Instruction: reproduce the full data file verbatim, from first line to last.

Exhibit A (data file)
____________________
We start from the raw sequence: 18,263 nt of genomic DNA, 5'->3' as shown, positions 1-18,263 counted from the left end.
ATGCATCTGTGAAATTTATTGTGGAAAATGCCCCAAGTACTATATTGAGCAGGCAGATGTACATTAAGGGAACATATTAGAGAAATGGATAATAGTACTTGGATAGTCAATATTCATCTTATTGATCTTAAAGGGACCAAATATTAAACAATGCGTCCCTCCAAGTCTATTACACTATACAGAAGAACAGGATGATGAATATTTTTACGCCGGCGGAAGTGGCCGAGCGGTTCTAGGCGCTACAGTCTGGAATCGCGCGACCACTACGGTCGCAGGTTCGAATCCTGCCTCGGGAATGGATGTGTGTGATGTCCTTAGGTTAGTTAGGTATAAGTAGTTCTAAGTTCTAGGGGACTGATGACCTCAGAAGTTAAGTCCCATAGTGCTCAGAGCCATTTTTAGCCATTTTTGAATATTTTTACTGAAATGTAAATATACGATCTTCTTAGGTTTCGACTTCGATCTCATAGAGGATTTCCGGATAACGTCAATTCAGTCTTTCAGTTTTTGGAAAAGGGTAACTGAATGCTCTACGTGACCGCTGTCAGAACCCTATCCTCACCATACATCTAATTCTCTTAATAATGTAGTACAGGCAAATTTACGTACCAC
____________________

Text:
We start from the raw sequence: 18,263 nt of genomic DNA, 5'->3' as shown, positions 1-18,263 counted from the left end.
ATGCATCTGTGAAATTTATTGTGGAAAATGCCCCAAGTACTATATTGAGCAGGCAGATGTACATTAAGGGAACATATTAGAGAAATGGATAATAGTACTTGGATAGTCAATATTCATCTTATTGATCTTAAAGGGACCAAATATTAAACAATGCGTCCCTCCAAGTCTATTACACTATACAGAAGAACAGGATGATGAATATTTTTACGCCGGCGGAAGTGGCCGAGCGGTTCTAGGCGCTACAGTCTGGAATCGCGCGACCACTACGGTCGCAGGTTCGAATCCTGCCTCGGGAATGGATGTGTGTGATGTCCTTAGGTTAGTTAGGTATAAGTAGTTCTAAGTTCTAGGGGACTGATGACCTCAGAAGTTAAGTCCCATAGTGCTCAGAGCCATTTTTAGCCATTTTTGAATATTTTTACTGAAATGTAAATATACGATCTTCTTAGGTTTCGACTTCGATCTCATAGAGGATTTCCGGATAACGTCAATTCAGTCTTTCAGTTTTTGGAAAAGGGTAACTGAATGCTCTACGTGACCGCTGTCAGAACCCTATCCTCACCATACATCTAATTCTCTTAATAATGTAGTACAGGCAAATTTACGTACCAC